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After 10 years of persevering through Antarctic icy weather and the world’s most difficult and remote working conditions, a team of Russian scientists has finally reached the surface of Lake Vostok, a veritable scientific frontier under the East Antarctic Ice Sheet. This week, the 12,400-foot-deep ice core they drilled touched the surface of the gigantic freshwater lake.

The New York Times reported:

As planned, lake water under pressure rushed up the bore hole 100-130 feet pushing drilling fluid up and away from the pristine water, Mr. Yelagin said, and forming a frozen plug that will prevent contamination.

There have been much-disputed hints that life might still exist there. If so, that would give a great boost to hopes of finding life in similar conditions in icy water on one of the moons of Jupiter.

And from the AP

Lake Vostok could hold living organisms that have been locked in icy darkness for some 20 million years, as well as clues to the search for life elsewhere in the solar system.

The effort has drawn fears that the more than 60 tons of lubricants and antifreeze used in the drilling may contaminate the lake’s pristine waters. Bell said the Russian team was doing its best “to do it right” and avoid contamination, but others were nervous.

“Lake Vostok is the crown jewel of lakes there,” said University of Colorado geological sciences professor James White. “These are the last frontiers on the planet we are exploring. We really ought to be very careful.”

Lukin said Russia had waited several years for international approval of its drilling technology before proceeding. He said that, as anticipated, lake water under pressure rushed up the bore hole, pushing the drilling fluid up and away, then froze, forming a protective plug that will prevent contamination of the lake.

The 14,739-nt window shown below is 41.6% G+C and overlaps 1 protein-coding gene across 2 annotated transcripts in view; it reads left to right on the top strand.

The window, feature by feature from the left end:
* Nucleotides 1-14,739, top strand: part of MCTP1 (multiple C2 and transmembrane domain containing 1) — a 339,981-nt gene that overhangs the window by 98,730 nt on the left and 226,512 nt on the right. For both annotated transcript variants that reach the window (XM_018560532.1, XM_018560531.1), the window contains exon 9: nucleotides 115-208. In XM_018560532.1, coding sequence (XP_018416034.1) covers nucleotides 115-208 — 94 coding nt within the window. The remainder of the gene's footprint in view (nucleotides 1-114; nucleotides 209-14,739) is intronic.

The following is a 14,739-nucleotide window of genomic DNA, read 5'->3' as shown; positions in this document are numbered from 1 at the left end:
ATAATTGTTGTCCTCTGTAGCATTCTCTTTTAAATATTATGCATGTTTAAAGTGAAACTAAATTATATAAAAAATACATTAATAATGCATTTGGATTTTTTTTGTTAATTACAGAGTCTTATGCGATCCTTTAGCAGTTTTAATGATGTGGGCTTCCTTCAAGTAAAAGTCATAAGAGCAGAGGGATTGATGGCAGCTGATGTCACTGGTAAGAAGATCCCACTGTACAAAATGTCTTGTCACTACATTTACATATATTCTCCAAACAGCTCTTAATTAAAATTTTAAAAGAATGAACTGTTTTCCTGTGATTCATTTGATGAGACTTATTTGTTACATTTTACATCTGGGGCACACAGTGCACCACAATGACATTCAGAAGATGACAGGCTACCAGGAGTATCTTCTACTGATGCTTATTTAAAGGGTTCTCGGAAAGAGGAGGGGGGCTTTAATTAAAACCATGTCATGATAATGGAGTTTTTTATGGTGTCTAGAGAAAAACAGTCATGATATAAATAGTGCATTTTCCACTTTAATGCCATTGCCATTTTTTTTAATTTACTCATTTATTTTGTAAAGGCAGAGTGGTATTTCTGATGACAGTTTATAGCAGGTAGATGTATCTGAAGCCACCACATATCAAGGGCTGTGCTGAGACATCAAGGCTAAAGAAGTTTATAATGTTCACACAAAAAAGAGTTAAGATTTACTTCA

Russian scientists will remove the frozen sample for analysis in December when the next Antarctic summer season comes. They reached the lake just before they had to leave at the end of the Antarctic summer, when plunging temperatures halt all travel to the region.

Each year the effort has been a race against time, as scientists are forced to evacuate the project each February as the austral winter envelopes the Antarctic continent, rendering working conditions impossible. Vostok is the coldest point on the planet, registering -127 degrees Fahrenheit this week, and at an elevation of 11,000 feet, oxygen supplies are thin. Indeed, the station is at the Pole of Cold, where the lowest air temperature has been recorded in the Southern Hemisphere. Last year’s effort stopped just 96 feet short of reaching the lake.

The project has been controversial among scientists and environmentalists, due to the risk of contamination. Next Antarctic season – in October 2012, the scientific team will return, hoping to send down a robot to take samples of the water and sediment floor. Approval is still pending from the Antarctic Treaty organization. Scientists hope information gleaned from Lake Vostok and other subglacial lakes will contribute to our understanding of climate change, life on other planets, and other scientific inquiries.

“In the simplest sense, it can transform the way we think about life,” NASA’s chief scientist Waleed Abdalati told The Associated Press in an email Wednesday.

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